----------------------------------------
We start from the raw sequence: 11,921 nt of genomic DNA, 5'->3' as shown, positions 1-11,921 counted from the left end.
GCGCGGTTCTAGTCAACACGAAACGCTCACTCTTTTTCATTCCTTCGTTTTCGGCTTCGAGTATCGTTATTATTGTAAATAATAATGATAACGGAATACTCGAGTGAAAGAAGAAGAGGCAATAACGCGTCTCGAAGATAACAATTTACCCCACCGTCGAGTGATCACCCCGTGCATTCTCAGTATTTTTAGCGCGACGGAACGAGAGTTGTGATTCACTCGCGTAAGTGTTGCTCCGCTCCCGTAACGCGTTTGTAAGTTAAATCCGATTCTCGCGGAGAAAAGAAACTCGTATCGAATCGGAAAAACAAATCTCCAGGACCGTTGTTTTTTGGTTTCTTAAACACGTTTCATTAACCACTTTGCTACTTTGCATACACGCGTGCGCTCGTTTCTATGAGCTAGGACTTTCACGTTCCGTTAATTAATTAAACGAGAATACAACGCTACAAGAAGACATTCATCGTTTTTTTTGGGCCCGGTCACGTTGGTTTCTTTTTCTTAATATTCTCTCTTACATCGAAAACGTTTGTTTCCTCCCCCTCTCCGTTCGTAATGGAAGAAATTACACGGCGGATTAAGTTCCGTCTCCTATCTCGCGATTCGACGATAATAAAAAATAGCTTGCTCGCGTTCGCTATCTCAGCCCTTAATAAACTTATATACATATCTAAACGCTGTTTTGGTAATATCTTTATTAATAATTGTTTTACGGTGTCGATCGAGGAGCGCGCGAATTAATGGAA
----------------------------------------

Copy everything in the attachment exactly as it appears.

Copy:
We start from the raw sequence: 11,921 nt of genomic DNA, 5'->3' as shown, positions 1-11,921 counted from the left end.
GCGCGGTTCTAGTCAACACGAAACGCTCACTCTTTTTCATTCCTTCGTTTTCGGCTTCGAGTATCGTTATTATTGTAAATAATAATGATAACGGAATACTCGAGTGAAAGAAGAAGAGGCAATAACGCGTCTCGAAGATAACAATTTACCCCACCGTCGAGTGATCACCCCGTGCATTCTCAGTATTTTTAGCGCGACGGAACGAGAGTTGTGATTCACTCGCGTAAGTGTTGCTCCGCTCCCGTAACGCGTTTGTAAGTTAAATCCGATTCTCGCGGAGAAAAGAAACTCGTATCGAATCGGAAAAACAAATCTCCAGGACCGTTGTTTTTTGGTTTCTTAAACACGTTTCATTAACCACTTTGCTACTTTGCATACACGCGTGCGCTCGTTTCTATGAGCTAGGACTTTCACGTTCCGTTAATTAATTAAACGAGAATACAACGCTACAAGAAGACATTCATCGTTTTTTTTGGGCCCGGTCACGTTGGTTTCTTTTTCTTAATATTCTCTCTTACATCGAAAACGTTTGTTTCCTCCCCCTCTCCGTTCGTAATGGAAGAAATTACACGGCGGATTAAGTTCCGTCTCCTATCTCGCGATTCGACGATAATAAAAAATAGCTTGCTCGCGTTCGCTATCTCAGCCCTTAATAAACTTATATACATATCTAAACGCTGTTTTGGTAATATCTTTATTAATAATTGTTTTACGGTGTCGATCGAGGAGCGCGCGAATTAATGGAA